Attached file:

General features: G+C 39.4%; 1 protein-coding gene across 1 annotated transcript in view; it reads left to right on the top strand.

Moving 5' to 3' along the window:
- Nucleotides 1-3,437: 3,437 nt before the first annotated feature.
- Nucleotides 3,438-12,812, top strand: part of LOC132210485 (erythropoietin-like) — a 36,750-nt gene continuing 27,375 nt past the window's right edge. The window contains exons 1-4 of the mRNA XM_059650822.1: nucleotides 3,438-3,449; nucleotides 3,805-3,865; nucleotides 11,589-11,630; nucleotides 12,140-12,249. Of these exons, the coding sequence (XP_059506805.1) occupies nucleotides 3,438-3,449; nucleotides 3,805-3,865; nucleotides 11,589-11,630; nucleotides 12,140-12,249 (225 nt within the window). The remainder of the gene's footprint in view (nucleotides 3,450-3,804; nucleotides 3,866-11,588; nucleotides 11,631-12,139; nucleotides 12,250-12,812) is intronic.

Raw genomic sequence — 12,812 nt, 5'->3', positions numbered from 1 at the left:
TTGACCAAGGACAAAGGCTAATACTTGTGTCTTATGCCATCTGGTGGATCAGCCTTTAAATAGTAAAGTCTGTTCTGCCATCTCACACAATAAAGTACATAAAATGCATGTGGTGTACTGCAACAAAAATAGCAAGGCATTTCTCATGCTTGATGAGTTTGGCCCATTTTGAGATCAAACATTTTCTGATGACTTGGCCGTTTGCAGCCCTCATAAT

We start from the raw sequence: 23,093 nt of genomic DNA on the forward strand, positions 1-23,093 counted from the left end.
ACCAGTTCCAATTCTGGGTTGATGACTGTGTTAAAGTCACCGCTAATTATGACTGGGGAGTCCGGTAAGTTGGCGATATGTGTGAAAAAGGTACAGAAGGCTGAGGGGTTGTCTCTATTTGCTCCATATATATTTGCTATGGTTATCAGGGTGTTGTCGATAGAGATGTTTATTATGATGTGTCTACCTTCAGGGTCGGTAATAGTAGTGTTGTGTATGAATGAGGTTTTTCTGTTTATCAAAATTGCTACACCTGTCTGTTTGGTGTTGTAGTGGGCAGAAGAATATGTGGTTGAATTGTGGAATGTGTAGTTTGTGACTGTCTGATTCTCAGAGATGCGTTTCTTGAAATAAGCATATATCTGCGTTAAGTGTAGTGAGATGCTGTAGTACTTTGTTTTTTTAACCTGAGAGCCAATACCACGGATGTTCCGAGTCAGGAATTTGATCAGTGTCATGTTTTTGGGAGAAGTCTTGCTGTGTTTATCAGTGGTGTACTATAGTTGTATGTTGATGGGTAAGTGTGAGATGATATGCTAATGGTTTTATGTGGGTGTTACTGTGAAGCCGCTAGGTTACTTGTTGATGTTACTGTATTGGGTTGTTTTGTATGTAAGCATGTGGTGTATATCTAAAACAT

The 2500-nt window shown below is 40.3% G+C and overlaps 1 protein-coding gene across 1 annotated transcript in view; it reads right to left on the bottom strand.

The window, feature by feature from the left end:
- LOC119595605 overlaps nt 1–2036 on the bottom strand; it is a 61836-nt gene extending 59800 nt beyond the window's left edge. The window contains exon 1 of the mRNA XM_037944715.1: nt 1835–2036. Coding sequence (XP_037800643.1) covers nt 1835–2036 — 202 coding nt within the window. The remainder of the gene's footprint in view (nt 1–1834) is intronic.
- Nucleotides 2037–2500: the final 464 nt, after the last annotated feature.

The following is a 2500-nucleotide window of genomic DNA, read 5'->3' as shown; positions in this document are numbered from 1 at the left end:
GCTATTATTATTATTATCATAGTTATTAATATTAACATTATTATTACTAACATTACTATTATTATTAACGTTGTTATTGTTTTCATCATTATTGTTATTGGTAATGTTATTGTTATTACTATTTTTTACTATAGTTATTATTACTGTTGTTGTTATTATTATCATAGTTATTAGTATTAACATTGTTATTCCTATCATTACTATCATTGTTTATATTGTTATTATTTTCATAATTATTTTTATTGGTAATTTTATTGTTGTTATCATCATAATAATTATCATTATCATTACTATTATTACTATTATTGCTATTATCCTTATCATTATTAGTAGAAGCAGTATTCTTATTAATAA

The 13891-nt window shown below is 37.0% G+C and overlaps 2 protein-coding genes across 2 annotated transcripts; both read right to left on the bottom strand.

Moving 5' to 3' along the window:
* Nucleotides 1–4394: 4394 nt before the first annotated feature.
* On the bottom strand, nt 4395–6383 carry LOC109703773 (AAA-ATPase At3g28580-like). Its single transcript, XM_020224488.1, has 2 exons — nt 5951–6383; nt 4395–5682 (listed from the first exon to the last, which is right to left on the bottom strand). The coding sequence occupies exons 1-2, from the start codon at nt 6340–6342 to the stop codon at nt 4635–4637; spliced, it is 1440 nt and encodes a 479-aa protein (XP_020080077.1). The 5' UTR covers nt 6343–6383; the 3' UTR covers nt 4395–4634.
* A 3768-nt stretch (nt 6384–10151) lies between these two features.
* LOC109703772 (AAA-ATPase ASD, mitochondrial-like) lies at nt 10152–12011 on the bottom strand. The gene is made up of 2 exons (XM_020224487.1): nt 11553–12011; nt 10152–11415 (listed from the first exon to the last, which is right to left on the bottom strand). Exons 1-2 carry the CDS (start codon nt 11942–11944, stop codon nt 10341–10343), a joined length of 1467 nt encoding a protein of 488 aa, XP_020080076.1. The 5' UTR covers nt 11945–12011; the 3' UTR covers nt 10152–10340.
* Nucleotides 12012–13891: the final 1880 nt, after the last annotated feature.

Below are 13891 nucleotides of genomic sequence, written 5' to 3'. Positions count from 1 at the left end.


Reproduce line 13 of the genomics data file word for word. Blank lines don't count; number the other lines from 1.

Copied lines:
The following is a 2500-nucleotide window of genomic DNA, read 5'->3' as shown; positions in this document are numbered from 1 at the left end: